More Hand-Wringing About the Radical Right
A World After Liberalism: Philosophers of the Radical Right
by Matthew Rose
Yale University Press
208 pp., $28.00
This is a book with a touchingly familiar ring. Traces of my own published works abound in Matthew Rose’s exploration of “radical right” thinkers. His manifest borrowings would include the title of my 1999 book, After Liberalism, and my extensive treatment of interwar figures of the European right, including my widely circulated biography of Carl Schmitt. Clearly Rose has studied my oeuvre but chosen for his own reasons not to mention it.
The unacknowledged debt aside, there is a deeper problem in the cautionary attitude with which Rose approaches his subjects. We should keep in mind that he is revisiting figures who no longer resonate in our political culture. Unlike Rose, I can’t even imagine our post-liberal Western society falling into the hands of someone as unconventionally right-wing as Francis Yockey or that anachronistic Italian and would-be pagan of the early 20th century, Julius Evola.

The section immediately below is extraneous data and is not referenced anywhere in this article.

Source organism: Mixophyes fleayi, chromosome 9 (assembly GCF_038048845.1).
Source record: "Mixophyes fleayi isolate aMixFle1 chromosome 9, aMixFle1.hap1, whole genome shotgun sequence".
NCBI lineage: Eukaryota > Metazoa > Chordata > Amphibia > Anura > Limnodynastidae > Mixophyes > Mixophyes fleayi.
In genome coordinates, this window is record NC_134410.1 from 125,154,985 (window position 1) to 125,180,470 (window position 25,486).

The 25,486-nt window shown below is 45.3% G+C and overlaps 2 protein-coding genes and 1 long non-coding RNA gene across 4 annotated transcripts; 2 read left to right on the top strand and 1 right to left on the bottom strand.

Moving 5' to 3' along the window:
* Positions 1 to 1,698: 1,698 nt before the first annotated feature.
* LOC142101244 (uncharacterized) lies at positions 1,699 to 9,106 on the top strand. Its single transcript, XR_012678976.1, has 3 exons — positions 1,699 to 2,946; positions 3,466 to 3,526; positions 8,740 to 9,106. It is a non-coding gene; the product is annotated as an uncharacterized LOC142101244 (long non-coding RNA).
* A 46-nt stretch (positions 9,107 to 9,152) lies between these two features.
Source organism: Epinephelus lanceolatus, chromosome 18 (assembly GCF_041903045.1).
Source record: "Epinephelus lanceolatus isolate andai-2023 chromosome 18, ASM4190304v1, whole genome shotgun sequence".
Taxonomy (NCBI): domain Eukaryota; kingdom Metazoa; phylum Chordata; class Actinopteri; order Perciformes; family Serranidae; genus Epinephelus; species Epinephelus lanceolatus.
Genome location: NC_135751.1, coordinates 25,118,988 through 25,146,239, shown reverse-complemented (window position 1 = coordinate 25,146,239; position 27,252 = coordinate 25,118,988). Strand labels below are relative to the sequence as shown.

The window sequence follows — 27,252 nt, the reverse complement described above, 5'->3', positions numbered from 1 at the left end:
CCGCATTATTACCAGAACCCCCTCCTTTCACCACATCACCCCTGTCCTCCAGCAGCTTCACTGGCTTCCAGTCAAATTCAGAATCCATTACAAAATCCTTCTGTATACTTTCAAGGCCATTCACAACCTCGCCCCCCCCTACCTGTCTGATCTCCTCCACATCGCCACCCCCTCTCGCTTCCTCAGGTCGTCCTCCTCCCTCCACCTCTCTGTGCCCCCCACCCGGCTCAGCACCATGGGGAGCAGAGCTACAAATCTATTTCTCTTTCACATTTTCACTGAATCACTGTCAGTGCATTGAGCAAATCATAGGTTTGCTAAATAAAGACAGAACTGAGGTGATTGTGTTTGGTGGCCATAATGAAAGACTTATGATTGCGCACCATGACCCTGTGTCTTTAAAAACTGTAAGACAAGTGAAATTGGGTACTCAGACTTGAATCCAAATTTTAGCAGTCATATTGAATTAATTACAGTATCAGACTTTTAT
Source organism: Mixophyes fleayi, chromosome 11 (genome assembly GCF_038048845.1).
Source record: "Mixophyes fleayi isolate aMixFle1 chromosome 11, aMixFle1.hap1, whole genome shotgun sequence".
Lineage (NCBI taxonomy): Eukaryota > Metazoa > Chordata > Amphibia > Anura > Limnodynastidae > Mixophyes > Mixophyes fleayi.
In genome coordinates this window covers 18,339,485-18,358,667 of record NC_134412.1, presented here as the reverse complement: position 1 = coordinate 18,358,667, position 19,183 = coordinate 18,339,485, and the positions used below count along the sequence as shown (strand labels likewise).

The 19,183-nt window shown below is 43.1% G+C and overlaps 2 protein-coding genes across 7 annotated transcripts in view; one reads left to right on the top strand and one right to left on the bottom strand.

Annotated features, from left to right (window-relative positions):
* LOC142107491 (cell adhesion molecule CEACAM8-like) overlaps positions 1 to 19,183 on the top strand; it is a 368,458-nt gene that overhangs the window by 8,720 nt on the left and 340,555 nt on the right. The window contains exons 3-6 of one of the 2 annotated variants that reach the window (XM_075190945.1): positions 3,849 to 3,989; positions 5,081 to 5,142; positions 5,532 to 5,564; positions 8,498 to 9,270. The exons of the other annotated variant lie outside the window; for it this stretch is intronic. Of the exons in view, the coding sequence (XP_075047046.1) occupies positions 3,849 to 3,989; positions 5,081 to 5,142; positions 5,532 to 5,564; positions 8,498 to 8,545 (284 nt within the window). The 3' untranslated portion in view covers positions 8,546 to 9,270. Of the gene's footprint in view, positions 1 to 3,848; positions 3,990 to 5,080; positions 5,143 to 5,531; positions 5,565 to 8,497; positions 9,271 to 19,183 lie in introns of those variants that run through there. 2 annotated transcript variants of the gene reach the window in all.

The woke left seems presently in power everywhere in the West; and its opposition seems fragmented or managed by those who have no stomach for taking on ruthless totalitarians. Yet Rose seems implicitly to assume that a radical right is in a position to take over our culture and thereby our society. The government, corporations, and educational institutions are now abolishing binary genders and referring to those who produce children as “birthing persons.” Presumably males and the transgendered
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